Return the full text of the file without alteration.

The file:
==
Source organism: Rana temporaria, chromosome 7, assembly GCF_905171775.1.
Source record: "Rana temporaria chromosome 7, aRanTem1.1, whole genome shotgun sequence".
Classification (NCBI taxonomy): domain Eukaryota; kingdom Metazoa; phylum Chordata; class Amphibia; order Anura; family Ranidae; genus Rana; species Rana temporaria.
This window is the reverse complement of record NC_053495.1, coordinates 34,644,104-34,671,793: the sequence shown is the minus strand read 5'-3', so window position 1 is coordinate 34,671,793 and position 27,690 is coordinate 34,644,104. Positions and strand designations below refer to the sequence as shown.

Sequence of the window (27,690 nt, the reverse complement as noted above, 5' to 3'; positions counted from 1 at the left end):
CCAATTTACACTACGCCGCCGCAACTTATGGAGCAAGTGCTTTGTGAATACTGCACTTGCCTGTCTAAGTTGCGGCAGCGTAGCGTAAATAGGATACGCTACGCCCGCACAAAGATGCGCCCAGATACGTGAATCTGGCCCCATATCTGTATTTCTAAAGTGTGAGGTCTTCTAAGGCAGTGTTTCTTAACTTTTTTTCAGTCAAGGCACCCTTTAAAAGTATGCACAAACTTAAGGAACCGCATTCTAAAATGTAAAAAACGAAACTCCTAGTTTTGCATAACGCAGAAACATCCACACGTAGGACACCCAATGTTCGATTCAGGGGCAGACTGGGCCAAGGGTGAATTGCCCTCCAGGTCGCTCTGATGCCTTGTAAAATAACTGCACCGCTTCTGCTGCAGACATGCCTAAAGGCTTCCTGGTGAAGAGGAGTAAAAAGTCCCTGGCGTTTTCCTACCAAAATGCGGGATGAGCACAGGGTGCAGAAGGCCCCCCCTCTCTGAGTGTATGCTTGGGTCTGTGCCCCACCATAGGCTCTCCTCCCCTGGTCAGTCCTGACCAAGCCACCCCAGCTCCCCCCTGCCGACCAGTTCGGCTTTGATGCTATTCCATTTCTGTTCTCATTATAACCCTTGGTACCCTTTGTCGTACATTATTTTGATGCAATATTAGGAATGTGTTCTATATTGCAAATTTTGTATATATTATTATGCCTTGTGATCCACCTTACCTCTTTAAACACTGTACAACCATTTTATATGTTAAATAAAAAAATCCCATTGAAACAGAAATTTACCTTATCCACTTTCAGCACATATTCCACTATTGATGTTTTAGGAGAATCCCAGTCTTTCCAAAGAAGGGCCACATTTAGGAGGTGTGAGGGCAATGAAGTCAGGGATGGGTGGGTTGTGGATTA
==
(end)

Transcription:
Source organism: Rana temporaria, chromosome 7, assembly GCF_905171775.1.
Source record: "Rana temporaria chromosome 7, aRanTem1.1, whole genome shotgun sequence".
Classification (NCBI taxonomy): domain Eukaryota; kingdom Metazoa; phylum Chordata; class Amphibia; order Anura; family Ranidae; genus Rana; species Rana temporaria.
This window is the reverse complement of record NC_053495.1, coordinates 34,644,104-34,671,793: the sequence shown is the minus strand read 5'-3', so window position 1 is coordinate 34,671,793 and position 27,690 is coordinate 34,644,104. Positions and strand designations below refer to the sequence as shown.

Sequence of the window (27,690 nt, the reverse complement as noted above, 5' to 3'; positions counted from 1 at the left end):
CCAATTTACACTACGCCGCCGCAACTTATGGAGCAAGTGCTTTGTGAATACTGCACTTGCCTGTCTAAGTTGCGGCAGCGTAGCGTAAATAGGATACGCTACGCCCGCACAAAGATGCGCCCAGATACGTGAATCTGGCCCCATATCTGTATTTCTAAAGTGTGAGGTCTTCTAAGGCAGTGTTTCTTAACTTTTTTTCAGTCAAGGCACCCTTTAAAAGTATGCACAAACTTAAGGAACCGCATTCTAAAATGTAAAAAACGAAACTCCTAGTTTTGCATAACGCAGAAACATCCACACGTAGGACACCCAATGTTCGATTCAGGGGCAGACTGGGCCAAGGGTGAATTGCCCTCCAGGTCGCTCTGATGCCTTGTAAAATAACTGCACCGCTTCTGCTGCAGACATGCCTAAAGGCTTCCTGGTGAAGAGGAGTAAAAAGTCCCTGGCGTTTTCCTACCAAAATGCGGGATGAGCACAGGGTGCAGAAGGCCCCCCCTCTCTGAGTGTATGCTTGGGTCTGTGCCCCACCATAGGCTCTCCTCCCCTGGTCAGTCCTGACCAAGCCACCCCAGCTCCCCCCTGCCGACCAGTTCGGCTTTGATGCTATTCCATTTCTGTTCTCATTATAACCCTTGGTACCCTTTGTCGTACATTATTTTGATGCAATATTAGGAATGTGTTCTATATTGCAAATTTTGTATATATTATTATGCCTTGTGATCCACCTTACCTCTTTAAACACTGTACAACCATTTTATATGTTAAATAAAAAAATCCCATTGAAACAGAAATTTACCTTATCCACTTTCAGCACATATTCCACTATTGATGTTTTAGGAGAATCCCAGTCTTTCCAAAGAAGGGCCACATTTAGGAGGTGTGAGGGCAATGAAGTCAGGGATGGGTGGGTTGTGGATTA